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The National Veterinary Institute is ready to begin production of animal pharmaceuticals at a plant in Bishoftu (Debre Zeit).

The institute has been upgrading the existing plant that manufactures vaccines with an investment of 100 million Br. The plant, which sits on 1,500Sqm of land, will start production in two months.

When it becomes fully operational, the institute will be able to satisfy 15pc of domestic demand and create jobs for 62 people. Animal antibiotic and anti-parasite drugs in 12 tablet types will be produced at the plant that has been under construction since 2016. The machinery was imported from India at a cost of 70 million Br, and Indian firm Fabtech Technologies International Limited installed the machines, while the institute carried out the civil work.


“We would be already producing if it wasn’t for power shortages,” said Awel Abduljebar, communications officer of the Institute. “We have been facing similar problems for the past two years.”

As a result of power shortages, the institute lost 10 million Br in fuel costs and five million Birr in expired vaccines, according to Matewos Mena, the institute's engineering & maintenance director.


Importers of animal drugs are hopeful that the institute’s investment will help their businesses.


“The construction of the plant will ease supply problems and save the lives of many animals,” said Hailu Meles (DVM), manager of GASCO Trading Plc, which imports animal drugs. “It will also reduce the contraband trade in drugs that were not previously in sufficient supply.”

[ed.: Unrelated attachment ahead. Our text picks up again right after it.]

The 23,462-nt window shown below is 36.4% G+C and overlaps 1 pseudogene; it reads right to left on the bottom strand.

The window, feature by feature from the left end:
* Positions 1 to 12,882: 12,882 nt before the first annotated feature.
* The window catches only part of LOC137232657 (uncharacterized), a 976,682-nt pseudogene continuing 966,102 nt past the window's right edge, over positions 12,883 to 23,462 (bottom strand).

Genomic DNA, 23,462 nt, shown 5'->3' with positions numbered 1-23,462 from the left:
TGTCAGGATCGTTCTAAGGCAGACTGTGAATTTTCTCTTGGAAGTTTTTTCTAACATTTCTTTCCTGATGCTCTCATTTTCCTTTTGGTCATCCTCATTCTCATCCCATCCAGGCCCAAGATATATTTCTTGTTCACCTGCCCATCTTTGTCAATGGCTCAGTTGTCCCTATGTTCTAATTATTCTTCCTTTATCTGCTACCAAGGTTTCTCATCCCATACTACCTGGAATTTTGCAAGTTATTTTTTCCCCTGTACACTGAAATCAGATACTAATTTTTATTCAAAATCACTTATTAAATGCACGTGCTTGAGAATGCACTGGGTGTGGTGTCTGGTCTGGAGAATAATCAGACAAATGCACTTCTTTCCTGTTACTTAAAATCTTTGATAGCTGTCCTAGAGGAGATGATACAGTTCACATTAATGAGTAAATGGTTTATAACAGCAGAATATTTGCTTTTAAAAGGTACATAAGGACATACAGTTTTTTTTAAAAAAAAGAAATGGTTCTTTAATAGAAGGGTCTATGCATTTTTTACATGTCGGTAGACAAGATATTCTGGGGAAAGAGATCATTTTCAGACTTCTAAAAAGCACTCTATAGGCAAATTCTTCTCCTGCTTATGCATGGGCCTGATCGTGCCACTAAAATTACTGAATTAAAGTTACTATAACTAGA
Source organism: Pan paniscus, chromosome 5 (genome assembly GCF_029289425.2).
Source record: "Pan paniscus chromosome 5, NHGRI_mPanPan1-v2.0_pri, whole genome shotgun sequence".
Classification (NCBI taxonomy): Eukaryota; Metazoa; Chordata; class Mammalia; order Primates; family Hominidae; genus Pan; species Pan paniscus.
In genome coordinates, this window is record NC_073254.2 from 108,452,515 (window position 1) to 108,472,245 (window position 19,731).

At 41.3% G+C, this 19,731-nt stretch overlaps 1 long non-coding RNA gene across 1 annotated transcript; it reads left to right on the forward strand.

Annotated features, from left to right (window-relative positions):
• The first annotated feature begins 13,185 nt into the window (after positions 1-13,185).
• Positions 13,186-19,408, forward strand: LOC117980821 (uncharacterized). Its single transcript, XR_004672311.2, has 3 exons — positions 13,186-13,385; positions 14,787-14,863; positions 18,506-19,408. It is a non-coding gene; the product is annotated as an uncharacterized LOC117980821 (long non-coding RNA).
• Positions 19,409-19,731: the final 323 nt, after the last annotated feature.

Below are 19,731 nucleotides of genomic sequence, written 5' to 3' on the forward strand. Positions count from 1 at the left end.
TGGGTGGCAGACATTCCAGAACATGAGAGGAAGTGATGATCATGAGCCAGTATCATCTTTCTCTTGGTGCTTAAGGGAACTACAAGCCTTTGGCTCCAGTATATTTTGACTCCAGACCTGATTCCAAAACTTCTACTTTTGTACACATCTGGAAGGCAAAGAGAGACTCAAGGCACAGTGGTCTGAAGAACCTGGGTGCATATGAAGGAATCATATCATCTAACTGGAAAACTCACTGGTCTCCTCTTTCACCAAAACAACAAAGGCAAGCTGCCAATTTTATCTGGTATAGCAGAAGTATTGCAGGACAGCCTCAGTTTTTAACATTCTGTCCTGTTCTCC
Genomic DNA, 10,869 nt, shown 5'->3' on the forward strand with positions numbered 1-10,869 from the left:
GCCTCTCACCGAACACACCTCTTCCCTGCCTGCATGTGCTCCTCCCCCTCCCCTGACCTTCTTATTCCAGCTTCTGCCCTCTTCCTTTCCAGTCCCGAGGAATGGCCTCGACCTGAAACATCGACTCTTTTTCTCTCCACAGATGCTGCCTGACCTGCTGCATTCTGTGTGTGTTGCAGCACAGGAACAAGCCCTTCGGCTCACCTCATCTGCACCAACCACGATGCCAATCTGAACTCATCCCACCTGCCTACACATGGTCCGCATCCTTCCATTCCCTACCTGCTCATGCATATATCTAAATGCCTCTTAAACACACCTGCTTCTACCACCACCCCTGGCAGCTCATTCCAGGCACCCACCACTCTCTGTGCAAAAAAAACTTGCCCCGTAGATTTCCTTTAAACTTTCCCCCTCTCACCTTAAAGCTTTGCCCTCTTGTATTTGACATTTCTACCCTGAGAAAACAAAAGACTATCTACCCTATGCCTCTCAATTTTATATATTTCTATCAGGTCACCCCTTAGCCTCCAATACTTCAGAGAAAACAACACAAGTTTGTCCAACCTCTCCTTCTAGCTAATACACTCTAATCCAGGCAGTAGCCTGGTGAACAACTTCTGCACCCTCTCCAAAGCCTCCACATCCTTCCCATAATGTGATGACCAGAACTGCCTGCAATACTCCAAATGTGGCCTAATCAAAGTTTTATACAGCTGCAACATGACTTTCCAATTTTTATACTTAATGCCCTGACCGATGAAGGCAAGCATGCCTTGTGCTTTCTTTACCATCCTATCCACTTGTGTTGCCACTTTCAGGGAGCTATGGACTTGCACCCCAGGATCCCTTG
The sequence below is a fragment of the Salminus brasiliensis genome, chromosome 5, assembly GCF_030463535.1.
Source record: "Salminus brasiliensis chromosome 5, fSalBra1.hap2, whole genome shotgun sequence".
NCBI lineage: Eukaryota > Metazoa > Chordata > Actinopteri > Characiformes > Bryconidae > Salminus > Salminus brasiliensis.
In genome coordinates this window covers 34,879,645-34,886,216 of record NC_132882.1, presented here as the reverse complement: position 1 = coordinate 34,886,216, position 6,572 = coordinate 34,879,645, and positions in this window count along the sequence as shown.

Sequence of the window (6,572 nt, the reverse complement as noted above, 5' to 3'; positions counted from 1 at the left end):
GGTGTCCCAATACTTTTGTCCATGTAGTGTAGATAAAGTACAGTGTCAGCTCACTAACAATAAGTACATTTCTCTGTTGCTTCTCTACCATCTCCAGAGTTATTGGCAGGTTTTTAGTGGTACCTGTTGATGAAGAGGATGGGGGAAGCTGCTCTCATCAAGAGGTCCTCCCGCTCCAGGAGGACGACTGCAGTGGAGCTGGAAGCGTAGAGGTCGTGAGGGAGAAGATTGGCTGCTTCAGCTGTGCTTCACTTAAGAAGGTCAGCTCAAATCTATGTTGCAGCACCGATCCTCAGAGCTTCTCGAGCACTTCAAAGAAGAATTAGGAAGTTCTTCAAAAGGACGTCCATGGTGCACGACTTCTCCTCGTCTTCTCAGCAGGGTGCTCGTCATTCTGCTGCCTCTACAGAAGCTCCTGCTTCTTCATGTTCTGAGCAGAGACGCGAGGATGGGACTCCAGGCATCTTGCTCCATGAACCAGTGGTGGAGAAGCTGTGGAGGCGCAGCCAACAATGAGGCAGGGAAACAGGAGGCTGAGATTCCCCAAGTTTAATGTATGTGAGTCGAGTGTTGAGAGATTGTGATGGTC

Gasco is one of the 69 veterinary medicine and equipment importers in Ethiopia. There are as well 48 wholesalers and 219 retailers of animal drugs.

The institute, established almost a decade ago under the former Ministry of Agriculture with the technical assistance of the French Government, has the vaccine production capacity of close to 200 million doses a year. This has risen from four million doses a year in its earlier years.


Currently, the institute is producing 22 types of animal vaccines with a target of reaching an annual production capability of 365.34 million doses by 2020.

Dinka Ayana (DVM), dean of veterinary medicine & agriculture at Addis Abeba University, lauds the institute for the new investment it made.

"The new factory will save the country's foreign currency reserves and make animal drugs in the market cheaper," he said. “It will also reduce the contraband trade in animal drugs, many of which have no expiry dates and are not stored properly when being transported.”



PUBLISHED ON Jan 12,2019 [ VOL 19 , NO 976]


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